Adrienne Schreiber, an official at Planned Parenthood, told Commentary Magazine in February 2012, “That’s just the medical standard” to perform an ultrasound before an abortion.[v] “To confirm the gestational age of the pregnancy, before any procedure is done, you do an ultrasound.”[vi]
Ultrasounds serve the essential medical purpose of confirming the presence, location, and gestational age of a pregnancy. “The age and condition of the embryo or fetus is necessary to properly guide the physician in selection of the appropriate procedure to terminate the pregnancy.”[vii] Ultrasounds also help to diagnose ectopic pregnancies which, if left undiagnosed, can result in infertility or even fatal blood loss. The National Abortion Federation (NAF) lists “undiagnosed ectopic pregnancy” as one of “[t]he main complications” of chemical abortions.[viii]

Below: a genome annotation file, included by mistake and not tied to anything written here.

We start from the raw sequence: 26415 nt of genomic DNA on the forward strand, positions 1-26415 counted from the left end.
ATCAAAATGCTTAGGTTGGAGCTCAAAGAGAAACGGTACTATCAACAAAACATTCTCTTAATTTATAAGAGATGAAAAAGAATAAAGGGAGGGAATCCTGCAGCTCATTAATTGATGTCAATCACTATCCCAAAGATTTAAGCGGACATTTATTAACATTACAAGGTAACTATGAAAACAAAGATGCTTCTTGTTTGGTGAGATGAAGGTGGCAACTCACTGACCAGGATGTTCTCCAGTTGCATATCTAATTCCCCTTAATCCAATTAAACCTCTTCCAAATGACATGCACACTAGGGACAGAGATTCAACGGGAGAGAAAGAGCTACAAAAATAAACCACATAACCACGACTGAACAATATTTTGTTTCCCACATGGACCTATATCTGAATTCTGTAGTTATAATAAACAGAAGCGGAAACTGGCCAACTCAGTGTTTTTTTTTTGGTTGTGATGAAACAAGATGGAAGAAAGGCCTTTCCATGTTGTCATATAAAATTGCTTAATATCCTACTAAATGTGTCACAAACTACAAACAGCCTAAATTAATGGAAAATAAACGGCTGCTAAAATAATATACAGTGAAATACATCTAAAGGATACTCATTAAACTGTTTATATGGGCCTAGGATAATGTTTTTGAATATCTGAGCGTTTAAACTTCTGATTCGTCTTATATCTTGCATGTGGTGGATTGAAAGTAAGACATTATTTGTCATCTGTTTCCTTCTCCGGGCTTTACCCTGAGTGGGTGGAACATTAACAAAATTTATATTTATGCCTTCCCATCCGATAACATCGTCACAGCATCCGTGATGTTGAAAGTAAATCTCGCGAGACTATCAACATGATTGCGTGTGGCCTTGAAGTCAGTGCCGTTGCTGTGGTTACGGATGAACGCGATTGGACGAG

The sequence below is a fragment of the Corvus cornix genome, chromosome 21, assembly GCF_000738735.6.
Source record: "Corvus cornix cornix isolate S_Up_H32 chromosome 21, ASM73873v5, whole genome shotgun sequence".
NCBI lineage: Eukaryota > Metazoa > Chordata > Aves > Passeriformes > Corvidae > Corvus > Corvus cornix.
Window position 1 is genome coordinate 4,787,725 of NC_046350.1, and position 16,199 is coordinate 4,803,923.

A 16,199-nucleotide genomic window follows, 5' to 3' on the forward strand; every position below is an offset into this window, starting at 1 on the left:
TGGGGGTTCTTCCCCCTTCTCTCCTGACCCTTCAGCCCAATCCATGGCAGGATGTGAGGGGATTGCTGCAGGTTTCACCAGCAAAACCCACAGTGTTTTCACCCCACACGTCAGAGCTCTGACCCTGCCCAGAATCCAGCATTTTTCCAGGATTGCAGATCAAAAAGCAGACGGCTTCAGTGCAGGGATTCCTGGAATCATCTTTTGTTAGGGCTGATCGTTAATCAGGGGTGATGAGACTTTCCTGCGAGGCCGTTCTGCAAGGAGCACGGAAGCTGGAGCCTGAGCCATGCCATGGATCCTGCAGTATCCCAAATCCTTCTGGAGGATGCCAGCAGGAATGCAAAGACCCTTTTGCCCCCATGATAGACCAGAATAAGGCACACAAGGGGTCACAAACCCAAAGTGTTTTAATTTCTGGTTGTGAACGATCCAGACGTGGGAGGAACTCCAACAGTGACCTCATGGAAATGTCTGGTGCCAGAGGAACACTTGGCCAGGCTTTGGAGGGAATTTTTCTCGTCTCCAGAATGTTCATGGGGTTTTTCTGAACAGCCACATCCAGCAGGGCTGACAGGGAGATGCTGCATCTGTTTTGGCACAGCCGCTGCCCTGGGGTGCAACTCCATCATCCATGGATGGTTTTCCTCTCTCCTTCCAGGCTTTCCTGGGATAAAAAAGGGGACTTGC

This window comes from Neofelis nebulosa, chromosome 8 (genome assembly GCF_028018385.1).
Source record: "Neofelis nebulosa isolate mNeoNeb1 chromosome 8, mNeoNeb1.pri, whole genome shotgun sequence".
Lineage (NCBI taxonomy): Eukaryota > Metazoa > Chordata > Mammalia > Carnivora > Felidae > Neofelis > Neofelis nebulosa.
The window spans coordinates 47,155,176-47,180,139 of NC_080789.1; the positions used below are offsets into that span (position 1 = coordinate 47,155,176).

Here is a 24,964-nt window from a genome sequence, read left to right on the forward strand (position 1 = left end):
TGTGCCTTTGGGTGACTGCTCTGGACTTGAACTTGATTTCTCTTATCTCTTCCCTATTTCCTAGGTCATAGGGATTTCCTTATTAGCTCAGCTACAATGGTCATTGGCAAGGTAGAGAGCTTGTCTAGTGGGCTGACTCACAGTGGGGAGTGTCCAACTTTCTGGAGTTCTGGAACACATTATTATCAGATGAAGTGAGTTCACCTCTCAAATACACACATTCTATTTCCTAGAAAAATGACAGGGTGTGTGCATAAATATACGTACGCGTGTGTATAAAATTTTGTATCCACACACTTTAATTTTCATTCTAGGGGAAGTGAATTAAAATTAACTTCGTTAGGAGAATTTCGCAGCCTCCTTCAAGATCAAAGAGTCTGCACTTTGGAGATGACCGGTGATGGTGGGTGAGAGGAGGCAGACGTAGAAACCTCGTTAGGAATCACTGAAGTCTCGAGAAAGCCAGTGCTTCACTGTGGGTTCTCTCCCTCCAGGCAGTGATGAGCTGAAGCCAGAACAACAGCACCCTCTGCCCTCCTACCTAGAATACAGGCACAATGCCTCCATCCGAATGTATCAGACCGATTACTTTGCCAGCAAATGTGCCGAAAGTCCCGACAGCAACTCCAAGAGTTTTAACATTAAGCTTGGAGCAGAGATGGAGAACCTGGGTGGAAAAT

In Texas Medical Providers Performing Abortion Services v. Lakey, the Fifth Circuit Court of Appeals upheld the 2011 Texas ultrasound law, finding that performing an ultrasound and checking for fetal heartbeat are both “routine measures in pregnancy medicine today” and viewed as “medically necessary” for the mother and unborn child.[ix]
Unfortunately, as the above example of Dr. Abofreka demonstrates, not all abortion providers have followed the medical standard. Pregnant women have experienced complications from abortion procedures due to the abortion provider’s failure to perform a timely ultrasound.[x]
Allowing women the opportunity to view their ultrasounds also serves an important role in providing informed consent, enabling women to exercise true choice. Upholding the Texas ultrasound law, the Fifth Circuit noted,